CNODES (Canada) developed a research protocol according to Health Canada’s request to evaluate the association between the use of high-potency statins and acute kidney injury [46]. This study used a nested case-control analysis with propensity-score adjustment. Another study testing the association between proton pump inhibitors and pneumonia used high-dimensional propensity scores to match exposed and control groups [47]. Cohort, case-control, risk-interval, and self-controlled case-series designs are often used to assess vaccine safety [48]. The VISION (Canada) researchers have used the linked data for self-controlled case-series analyses to investigate the association between vaccination and emergency room visits, hospital admissions, and deaths [13].

The Mini-Sentinel (USA) has investigated the association between rotavirus vaccination and intussusception with a self-controlled risk-interval and cohort design in its PRISM program [49]. With access to data on so many exposed individuals, the research team had sufficient power to answer the FDA’s query. The FDA later required revised labeling for RotaTeq® [50]. VAESCO (EU) studied the safety of Pandemrix®, a monovalent 2009 H1N1 influenza vaccine [51]. The researchers chose a retrospective case-control design. As the results could not demonstrate a strong association between vaccination of Pandemrix® and narcolepsy, the EMA concluded that the benefits still outweigh the risk with Pandemrix® [52, 53].

3.5 Limitations in Current Initiatives

Accurate identification of adverse health outcomes and medicine use is critical in any active surveillance systems. All of the initiatives largely use existing data, which means the data are not collected primarily for research purposes. Therefore, each initiative needs to take steps to ensure the validity of coding. The Mini-Sentinel, CPRD, and EU-ADR have made great efforts to validate algorithms to identify health outcomes of interest in given datasets [54, 55, 56, 57, 58]. The researchers have used external sources to confirm health outcomes, but the validity varies widely. In the Mini-Sentinel, investigators found positive predictive values in the range of 25 % (for liver disease) to 66 % (for anaphylaxis); in CPRD, confirmed diagnoses among studies were in the range of 24–100 %.

Many initiatives that use EHR data have limited ability to analyze very new products. Part of the success of the Mini-Sentinel project came from learning from vaccine surveillance. However, there are significant differences between surveillance of vaccines and of drugs. One important factor is the time for diffusion of use of new products into the market. Vaccines are often funded by the public sector and made widely available so there is less difficulty in having enough exposed individuals to study. Because most of the systems use insurance healthcare databases, delayed uptake of new drugs owing to lack of coverage or formulary restrictions, means that sufficient users of a new medication may not be available for study.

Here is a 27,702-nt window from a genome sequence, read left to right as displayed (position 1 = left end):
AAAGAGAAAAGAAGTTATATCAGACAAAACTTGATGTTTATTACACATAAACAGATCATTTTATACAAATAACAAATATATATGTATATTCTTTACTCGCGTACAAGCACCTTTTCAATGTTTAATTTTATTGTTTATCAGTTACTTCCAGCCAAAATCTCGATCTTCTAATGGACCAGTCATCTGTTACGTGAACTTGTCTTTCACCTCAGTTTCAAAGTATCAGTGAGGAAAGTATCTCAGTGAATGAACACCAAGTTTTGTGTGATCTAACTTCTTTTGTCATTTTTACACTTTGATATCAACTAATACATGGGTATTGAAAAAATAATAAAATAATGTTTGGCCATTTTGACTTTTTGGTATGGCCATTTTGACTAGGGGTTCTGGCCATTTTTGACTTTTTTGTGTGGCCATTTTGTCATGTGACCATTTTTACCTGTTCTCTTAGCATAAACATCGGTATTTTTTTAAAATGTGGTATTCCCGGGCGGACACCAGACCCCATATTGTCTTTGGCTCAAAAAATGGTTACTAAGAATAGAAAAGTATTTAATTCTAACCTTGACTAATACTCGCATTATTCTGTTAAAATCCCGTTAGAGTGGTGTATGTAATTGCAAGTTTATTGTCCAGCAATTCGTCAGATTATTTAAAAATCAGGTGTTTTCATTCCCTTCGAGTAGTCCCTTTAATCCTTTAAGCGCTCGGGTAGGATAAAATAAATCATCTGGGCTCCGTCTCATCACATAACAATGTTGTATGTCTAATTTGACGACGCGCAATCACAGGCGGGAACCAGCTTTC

Although some initiatives are using EHR data, the overall use of EHR is low; most of the data being used are from administrative claims. Thus, the ability to study outcomes and ADEs that require analysis of laboratory results is limited. Detection of ADEs such as liver injury is challenging with claims data alone.

The Sentinel Initiative, EU-ADR, and AsPEN employed a common data model to aggregate data, but use of a common data model may result in some loss of data integrity. When researchers tested the OMOP common data model in the THIN database, they mapped medical and drug codes. Twenty-five percent of the diagnosis codes and 55 % of the drug codes in the raw THIN database were not retrieved with the OMOP terminology dictionary [59]. Continuing work is needed to improve application of algorithms across different data sources.

Active surveillance is a resource-intensive task. Active surveillance systems require advanced information technology infrastructure to store and process analyses. The EMA and pharmaceutical industry contributed 6 million Euros to the 4-year EU-ADR project [60]. The FDA awarded a 5-year contract to the Harvard Pilgrim Health Care Institute to carry out the Mini-Sentinel pilot project for 72 million US dollars [61]. The New Zealand Pharmacovigilance Centre at the University of Otago operated the Intensive Medicines Monitoring Programme for PEM, and has been suspended because of a lack of funding [62]. The case needs to be made that there is a public health value to these systems and this needs to be demonstrated with data.